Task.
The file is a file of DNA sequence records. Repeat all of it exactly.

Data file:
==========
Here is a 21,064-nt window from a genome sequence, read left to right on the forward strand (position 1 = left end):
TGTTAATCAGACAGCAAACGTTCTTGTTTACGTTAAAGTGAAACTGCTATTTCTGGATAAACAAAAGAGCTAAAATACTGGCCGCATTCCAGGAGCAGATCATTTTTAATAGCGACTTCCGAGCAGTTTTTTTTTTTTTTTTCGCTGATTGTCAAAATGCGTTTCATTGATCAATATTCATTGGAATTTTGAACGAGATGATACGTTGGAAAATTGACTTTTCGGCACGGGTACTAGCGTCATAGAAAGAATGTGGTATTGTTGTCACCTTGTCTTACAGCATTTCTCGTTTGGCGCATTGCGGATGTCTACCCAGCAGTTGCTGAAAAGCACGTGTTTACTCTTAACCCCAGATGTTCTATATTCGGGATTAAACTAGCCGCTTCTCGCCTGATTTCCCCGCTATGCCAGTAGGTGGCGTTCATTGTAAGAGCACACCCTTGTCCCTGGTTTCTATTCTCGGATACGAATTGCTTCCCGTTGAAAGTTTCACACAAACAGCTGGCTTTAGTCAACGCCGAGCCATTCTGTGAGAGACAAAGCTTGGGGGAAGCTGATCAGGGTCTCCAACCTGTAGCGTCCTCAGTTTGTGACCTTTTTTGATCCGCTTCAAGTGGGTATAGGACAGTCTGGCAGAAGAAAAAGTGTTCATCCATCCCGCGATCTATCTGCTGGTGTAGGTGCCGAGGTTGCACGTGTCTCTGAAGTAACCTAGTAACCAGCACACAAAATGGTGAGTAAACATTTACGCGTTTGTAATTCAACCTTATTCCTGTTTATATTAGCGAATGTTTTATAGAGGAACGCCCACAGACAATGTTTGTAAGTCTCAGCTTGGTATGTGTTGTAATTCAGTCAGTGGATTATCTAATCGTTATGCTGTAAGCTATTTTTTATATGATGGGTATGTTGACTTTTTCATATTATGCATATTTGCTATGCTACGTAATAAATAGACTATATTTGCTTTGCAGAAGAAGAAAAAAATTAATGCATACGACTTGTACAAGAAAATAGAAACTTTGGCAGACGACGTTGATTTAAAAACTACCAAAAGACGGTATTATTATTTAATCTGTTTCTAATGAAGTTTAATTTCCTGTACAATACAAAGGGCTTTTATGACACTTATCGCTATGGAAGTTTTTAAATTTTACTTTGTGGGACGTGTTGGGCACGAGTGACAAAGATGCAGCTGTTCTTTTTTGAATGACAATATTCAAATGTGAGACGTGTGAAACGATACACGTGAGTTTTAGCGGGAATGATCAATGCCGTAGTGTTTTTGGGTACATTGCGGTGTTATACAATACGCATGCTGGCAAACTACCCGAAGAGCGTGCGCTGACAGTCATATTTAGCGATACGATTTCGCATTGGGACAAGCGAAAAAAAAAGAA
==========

Here is a 21,064-nt window from a genome sequence, read left to right on the forward strand (position 1 = left end):
TGTTAATCAGACAGCAAACGTTCTTGTTTACGTTAAAGTGAAACTGCTATTTCTGGATAAACAAAAGAGCTAAAATACTGGCCGCATTCCAGGAGCAGATCATTTTTAATAGCGACTTCCGAGCAGTTTTTTTTTTTTTTTTCGCTGATTGTCAAAATGCGTTTCATTGATCAATATTCATTGGAATTTTGAACGAGATGATACGTTGGAAAATTGACTTTTCGGCACGGGTACTAGCGTCATAGAAAGAATGTGGTATTGTTGTCACCTTGTCTTACAGCATTTCTCGTTTGGCGCATTGCGGATGTCTACCCAGCAGTTGCTGAAAAGCACGTGTTTACTCTTAACCCCAGATGTTCTATATTCGGGATTAAACTAGCCGCTTCTCGCCTGATTTCCCCGCTATGCCAGTAGGTGGCGTTCATTGTAAGAGCACACCCTTGTCCCTGGTTTCTATTCTCGGATACGAATTGCTTCCCGTTGAAAGTTTCACACAAACAGCTGGCTTTAGTCAACGCCGAGCCATTCTGTGAGAGACAAAGCTTGGGGGAAGCTGATCAGGGTCTCCAACCTGTAGCGTCCTCAGTTTGTGACCTTTTTTGATCCGCTTCAAGTGGGTATAGGACAGTCTGGCAGAAGAAAAAGTGTTCATCCATCCCGCGATCTATCTGCTGGTGTAGGTGCCGAGGTTGCACGTGTCTCTGAAGTAACCTAGTAACCAGCACACAAAATGGTGAGTAAACATTTACGCGTTTGTAATTCAACCTTATTCCTGTTTATATTAGCGAATGTTTTATAGAGGAACGCCCACAGACAATGTTTGTAAGTCTCAGCTTGGTATGTGTTGTAATTCAGTCAGTGGATTATCTAATCGTTATGCTGTAAGCTATTTTTTATATGATGGGTATGTTGACTTTTTCATATTATGCATATTTGCTATGCTACGTAATAAATAGACTATATTTGCTTTGCAGAAGAAGAAAAAAATTAATGCATACGACTTGTACAAGAAAATAGAAACTTTGGCAGACGACGTTGATTTAAAAACTACCAAAAGACGGTATTATTATTTAATCTGTTTCTAATGAAGTTTAATTTCCTGTACAATACAAAGGGCTTTTATGACACTTATCGCTATGGAAGTTTTTAAATTTTACTTTGTGGGACGTGTTGGGCACGAGTGACAAAGATGCAGCTGTTCTTTTTTGAATGACAATATTCAAATGTGAGACGTGTGAAACGATACACGTGAGTTTTAGCGGGAATGATCAATGCCGTAGTGTTTTTGGGTACATTGCGGTGTTATACAATACGCATGCTGGCAAACTACCCGAAGAGCGTGCGCTGACAGTCATATTTAGCGATACGATTTCGCATTGGGACAAGCGAAAAAAAAAGAA